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School of Public Health etiquette dinner helps prepare students for workplace leadership roles

From how to be seated to where to place your napkin as you leave, a certified coach covers the skills that boost confidence and professionalism.
Dee-Anna Green presents to a group of students seated at dinner tables

About 550 students in the Texas A&M University School of Public Health are expected to graduate next month, and Dee-Anna Green, PhD, helps them understand that professional success depends on more than academic credentials alone

As assistant director of career services, Green coordinates the etiquette dinner held every spring to help interested students (as well as faculty and staff) brush up on their table manners and other social skills.

“As public health professionals, we are in the ‘people business,’” Green said. “Many job interviews and other business matters take place over a meal, and knowing basic protocols will help our students demonstrate that they are polished professionals even in the earliest stages of their careers.”

Employers agree. Long before the COVID-19 pandemic, Forbes magazine dubbed business meals “a test of character,” noting that those who lack dining etiquette skills are at a “significant disadvantage.”

Certified etiquette coach Randi Mays-Knapp, a former recruiter for a Fortune 500 company, led the March 28 School of Public Health dinner at Miramont Country Club in Bryan. She said the return to standard business practices in the wake of COVID-era social isolation makes mastery of social skills even more important today.

“Too often, we don’t know what we don’t know,” Mays-Knapp said, recalling the time she saw a young man in a restaurant stab a link of sausage and hold his fork parallel to his face while taking bites off the ends of the sausage. This behavior would hinder the man’s success in a career that involved interacting with colleagues, clients and others over meals—and could prevent him from being hired in the first place, Mays-Knapp said.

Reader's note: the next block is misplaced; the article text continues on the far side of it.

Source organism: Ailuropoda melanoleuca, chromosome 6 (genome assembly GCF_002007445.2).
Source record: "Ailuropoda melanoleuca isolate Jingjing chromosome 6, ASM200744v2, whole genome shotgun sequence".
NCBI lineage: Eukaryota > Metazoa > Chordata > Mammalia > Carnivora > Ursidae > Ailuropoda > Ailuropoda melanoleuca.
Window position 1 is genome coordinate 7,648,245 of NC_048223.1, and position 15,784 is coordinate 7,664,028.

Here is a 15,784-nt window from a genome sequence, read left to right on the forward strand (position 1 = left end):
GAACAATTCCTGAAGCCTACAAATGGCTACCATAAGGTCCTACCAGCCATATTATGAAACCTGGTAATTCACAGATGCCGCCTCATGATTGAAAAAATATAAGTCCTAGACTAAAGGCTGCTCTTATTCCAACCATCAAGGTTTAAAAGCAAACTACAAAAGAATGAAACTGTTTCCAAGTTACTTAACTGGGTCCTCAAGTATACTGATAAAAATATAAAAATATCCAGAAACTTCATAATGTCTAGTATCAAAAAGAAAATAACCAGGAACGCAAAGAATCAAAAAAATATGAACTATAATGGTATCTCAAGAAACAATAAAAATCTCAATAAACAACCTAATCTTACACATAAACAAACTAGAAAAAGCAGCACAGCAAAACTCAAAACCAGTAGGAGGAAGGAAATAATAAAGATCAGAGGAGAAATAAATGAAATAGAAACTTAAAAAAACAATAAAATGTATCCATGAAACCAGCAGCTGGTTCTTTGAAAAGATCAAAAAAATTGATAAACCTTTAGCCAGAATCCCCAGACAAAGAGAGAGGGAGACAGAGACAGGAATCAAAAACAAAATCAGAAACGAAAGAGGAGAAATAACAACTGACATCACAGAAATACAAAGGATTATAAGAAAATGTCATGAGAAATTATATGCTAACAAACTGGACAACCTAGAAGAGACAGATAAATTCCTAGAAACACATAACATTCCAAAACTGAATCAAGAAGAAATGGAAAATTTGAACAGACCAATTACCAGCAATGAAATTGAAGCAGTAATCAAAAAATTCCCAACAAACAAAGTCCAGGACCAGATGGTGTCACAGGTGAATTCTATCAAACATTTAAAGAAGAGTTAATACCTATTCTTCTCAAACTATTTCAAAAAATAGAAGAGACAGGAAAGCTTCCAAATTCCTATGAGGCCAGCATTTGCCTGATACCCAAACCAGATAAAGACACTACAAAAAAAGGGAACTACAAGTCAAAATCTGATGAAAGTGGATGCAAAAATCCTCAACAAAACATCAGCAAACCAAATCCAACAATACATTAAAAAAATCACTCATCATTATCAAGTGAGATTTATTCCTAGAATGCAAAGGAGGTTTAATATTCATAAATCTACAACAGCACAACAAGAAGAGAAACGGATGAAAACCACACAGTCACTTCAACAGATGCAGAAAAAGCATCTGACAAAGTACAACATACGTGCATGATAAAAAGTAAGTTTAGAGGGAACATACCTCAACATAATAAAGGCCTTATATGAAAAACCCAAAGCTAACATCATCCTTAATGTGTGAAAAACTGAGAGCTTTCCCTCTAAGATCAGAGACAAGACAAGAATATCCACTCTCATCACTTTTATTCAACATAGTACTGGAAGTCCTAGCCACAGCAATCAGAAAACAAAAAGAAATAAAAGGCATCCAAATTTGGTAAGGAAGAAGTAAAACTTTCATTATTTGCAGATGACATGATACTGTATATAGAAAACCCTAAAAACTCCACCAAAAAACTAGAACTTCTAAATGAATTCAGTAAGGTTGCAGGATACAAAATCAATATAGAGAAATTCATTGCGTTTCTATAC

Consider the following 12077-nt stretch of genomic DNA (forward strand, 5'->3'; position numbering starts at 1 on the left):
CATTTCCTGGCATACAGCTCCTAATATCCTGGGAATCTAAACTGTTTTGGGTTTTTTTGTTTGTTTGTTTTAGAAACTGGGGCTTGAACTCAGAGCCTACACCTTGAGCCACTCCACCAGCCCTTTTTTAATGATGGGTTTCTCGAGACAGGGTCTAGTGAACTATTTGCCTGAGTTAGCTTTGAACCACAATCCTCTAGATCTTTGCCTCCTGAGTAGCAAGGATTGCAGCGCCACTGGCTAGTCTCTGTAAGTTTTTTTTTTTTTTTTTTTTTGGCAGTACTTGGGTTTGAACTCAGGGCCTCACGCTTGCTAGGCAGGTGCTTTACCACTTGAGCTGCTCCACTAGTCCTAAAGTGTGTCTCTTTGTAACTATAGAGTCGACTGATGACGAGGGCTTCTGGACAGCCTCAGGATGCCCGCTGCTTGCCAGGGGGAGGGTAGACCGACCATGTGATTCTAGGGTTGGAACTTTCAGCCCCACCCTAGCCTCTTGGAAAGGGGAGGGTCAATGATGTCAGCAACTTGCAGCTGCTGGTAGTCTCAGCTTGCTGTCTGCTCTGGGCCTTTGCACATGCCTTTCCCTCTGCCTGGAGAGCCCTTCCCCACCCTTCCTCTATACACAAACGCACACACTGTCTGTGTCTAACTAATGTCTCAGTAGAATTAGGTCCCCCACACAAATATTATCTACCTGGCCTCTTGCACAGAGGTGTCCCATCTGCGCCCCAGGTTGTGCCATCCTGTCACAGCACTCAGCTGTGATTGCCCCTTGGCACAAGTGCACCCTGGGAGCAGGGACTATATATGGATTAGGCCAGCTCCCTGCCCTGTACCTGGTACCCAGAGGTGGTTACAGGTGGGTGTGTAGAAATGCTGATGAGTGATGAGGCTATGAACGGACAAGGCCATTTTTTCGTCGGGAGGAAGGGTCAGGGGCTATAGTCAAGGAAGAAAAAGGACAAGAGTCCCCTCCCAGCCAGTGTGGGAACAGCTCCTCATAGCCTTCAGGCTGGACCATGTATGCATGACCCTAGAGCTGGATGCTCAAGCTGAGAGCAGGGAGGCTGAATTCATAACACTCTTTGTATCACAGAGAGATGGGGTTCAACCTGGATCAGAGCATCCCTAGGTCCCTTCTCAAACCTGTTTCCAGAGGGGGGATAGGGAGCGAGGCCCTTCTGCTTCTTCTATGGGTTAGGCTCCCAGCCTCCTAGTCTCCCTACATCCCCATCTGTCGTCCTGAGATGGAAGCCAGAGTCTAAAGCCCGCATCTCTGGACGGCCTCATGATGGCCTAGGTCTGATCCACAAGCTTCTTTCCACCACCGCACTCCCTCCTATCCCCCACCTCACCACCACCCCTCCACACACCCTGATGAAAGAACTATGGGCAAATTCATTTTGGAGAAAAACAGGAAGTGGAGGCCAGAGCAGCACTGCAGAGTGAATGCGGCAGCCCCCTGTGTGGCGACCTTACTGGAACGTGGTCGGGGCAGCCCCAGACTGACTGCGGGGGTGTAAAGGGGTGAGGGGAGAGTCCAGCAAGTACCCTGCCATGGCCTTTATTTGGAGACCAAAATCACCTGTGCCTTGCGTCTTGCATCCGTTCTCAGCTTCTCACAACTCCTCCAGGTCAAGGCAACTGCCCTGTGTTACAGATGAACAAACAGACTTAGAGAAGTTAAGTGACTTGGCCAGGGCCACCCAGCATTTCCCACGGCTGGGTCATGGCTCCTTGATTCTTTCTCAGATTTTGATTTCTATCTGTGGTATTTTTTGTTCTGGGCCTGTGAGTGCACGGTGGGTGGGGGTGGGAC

Mastering appropriate mealtime behaviors during her job search led Ashna Patel, who is set to graduate in May with a master’s degree in health policy and management, to attend the event.

“I have always been nervous about eating in front of people, so I wanted to learn more,” she said. “I’m glad the event also included things like tipping, to-go boxes and other manners—skills students don’t learn in the classroom.”

At the dinner, Mays-Knapp gave the 60 or so attendees numerous shortcuts for remembering dining protocols. For example, the thumb and forefinger of our left hands can form a “b,” a reminder that our bread plates are to the left of our place setting. Similarly, our right hands form a “d,” which indicates that our drinks are to the right. Where do forks and knives belong? “Fork” has four letters, just like “left,” and “knife” has five letters, like “right.” Forks belong to the left of the plate and knives to the right, Mays-Knapp said.

Mays-Knapp covered all aspects of dining, including how to be seated, where to place your utensils to signal the waitstaff to either remove or leave your plate, where to put handbags and what to do with your napkin during and after the meal. She also discussed introductions (make eye contact, hold your hand out, shake hands for two seconds) and how to make small talk (ask open-ended questions so that you learn more about the person’s interests and background).

Patel and other attendees said they are grateful for the experience.

“I love knowing that Dr. Green and Career Services are here to support us and want us to succeed,” she said.

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